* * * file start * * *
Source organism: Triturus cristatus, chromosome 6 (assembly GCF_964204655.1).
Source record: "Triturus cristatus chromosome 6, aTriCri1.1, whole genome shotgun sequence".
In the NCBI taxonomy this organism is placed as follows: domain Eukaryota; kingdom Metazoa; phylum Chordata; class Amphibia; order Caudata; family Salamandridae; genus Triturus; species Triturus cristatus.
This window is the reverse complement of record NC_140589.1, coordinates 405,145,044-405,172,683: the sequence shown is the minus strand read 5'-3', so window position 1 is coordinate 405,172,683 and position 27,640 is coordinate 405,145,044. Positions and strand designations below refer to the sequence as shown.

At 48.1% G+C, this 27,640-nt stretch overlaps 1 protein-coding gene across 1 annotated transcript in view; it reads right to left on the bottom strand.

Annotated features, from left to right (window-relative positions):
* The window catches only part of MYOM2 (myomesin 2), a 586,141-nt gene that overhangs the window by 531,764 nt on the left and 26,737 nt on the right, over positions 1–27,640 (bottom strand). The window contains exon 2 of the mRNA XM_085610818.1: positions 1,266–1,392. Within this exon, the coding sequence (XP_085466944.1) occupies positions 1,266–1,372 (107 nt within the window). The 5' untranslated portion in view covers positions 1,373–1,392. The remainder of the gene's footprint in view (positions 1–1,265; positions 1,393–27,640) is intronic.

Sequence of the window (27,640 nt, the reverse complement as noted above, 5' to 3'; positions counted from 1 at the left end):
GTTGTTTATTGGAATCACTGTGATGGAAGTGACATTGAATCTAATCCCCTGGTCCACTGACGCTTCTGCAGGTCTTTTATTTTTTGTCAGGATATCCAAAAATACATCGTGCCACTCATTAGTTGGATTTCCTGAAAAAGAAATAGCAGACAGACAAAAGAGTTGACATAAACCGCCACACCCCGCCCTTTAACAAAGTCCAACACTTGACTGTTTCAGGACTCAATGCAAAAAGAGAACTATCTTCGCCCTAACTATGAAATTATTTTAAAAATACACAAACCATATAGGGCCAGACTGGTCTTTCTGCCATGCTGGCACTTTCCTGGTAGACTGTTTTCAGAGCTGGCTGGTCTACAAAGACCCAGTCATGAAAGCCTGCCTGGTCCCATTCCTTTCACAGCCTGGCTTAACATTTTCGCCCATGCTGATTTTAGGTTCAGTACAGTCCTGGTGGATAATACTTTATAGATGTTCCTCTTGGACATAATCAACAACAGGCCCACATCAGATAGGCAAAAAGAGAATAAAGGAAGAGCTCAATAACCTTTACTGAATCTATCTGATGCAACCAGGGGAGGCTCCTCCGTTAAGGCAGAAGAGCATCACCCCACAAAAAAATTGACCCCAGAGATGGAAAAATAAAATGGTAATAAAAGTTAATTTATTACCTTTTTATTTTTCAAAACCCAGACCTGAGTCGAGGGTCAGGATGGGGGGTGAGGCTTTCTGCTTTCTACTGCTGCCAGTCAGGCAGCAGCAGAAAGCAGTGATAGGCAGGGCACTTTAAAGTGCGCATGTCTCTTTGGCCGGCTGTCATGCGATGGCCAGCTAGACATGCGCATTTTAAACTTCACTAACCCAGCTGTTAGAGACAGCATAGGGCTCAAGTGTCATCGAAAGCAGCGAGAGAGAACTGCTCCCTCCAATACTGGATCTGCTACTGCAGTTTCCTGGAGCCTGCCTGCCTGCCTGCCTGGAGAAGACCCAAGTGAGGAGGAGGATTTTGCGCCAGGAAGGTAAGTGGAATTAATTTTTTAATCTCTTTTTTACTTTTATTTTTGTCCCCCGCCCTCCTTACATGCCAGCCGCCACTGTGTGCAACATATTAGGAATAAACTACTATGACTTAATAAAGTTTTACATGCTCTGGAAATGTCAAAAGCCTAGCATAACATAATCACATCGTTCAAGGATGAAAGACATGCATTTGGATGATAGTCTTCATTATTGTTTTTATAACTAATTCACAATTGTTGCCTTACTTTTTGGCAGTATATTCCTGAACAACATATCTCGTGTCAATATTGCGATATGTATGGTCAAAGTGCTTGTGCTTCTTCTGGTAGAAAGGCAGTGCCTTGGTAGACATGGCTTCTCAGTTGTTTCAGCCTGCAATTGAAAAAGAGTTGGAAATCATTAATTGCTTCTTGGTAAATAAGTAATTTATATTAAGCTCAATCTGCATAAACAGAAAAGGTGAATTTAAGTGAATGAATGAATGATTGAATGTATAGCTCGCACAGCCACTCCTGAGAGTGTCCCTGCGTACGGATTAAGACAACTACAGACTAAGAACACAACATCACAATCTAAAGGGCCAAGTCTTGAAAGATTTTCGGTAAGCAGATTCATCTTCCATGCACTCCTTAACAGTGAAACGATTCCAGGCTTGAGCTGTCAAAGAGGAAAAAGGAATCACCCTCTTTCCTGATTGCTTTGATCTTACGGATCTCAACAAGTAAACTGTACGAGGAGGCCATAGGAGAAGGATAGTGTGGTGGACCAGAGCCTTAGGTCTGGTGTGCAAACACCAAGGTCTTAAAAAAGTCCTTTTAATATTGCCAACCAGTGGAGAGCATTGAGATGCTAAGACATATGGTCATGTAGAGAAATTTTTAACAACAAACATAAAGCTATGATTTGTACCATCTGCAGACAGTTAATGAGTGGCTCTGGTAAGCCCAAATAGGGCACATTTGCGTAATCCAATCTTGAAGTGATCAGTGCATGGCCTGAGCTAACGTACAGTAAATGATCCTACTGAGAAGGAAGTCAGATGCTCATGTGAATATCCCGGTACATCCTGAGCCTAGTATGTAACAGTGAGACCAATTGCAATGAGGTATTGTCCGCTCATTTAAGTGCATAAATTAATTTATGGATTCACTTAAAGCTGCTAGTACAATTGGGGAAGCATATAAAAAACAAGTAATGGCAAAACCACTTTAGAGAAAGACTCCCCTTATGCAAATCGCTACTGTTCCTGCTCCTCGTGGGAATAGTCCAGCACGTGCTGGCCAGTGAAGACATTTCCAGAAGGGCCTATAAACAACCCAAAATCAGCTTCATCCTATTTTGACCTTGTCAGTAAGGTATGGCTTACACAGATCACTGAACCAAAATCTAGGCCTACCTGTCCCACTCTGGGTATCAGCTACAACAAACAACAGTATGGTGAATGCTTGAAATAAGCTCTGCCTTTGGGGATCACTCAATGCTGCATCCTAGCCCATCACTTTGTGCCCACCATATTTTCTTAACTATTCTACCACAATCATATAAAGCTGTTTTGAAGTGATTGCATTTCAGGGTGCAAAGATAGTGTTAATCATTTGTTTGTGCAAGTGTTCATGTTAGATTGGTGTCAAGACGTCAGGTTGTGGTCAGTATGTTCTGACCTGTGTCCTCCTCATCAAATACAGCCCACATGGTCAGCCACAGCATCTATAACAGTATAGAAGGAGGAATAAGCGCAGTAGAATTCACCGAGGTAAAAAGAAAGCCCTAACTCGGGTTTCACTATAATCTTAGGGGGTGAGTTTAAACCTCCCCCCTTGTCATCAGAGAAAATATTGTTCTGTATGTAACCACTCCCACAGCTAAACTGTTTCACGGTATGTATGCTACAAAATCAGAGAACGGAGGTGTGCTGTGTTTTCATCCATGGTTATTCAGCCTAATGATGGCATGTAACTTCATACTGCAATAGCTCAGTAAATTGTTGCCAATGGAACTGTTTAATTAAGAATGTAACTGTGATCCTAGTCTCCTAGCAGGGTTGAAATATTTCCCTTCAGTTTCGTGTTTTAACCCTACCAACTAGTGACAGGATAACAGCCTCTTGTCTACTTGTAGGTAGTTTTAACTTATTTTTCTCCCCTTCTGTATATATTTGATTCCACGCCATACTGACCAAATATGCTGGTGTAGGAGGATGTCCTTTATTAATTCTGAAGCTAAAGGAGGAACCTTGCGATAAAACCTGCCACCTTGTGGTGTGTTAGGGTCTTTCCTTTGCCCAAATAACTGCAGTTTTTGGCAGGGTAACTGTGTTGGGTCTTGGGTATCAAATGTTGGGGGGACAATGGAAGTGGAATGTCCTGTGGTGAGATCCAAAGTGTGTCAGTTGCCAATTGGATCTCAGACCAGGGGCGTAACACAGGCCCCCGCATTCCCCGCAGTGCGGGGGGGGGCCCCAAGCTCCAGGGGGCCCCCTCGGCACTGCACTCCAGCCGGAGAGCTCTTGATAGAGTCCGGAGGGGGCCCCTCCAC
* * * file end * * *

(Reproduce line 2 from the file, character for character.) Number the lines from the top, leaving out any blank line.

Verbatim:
Source record: "Triturus cristatus chromosome 6, aTriCri1.1, whole genome shotgun sequence".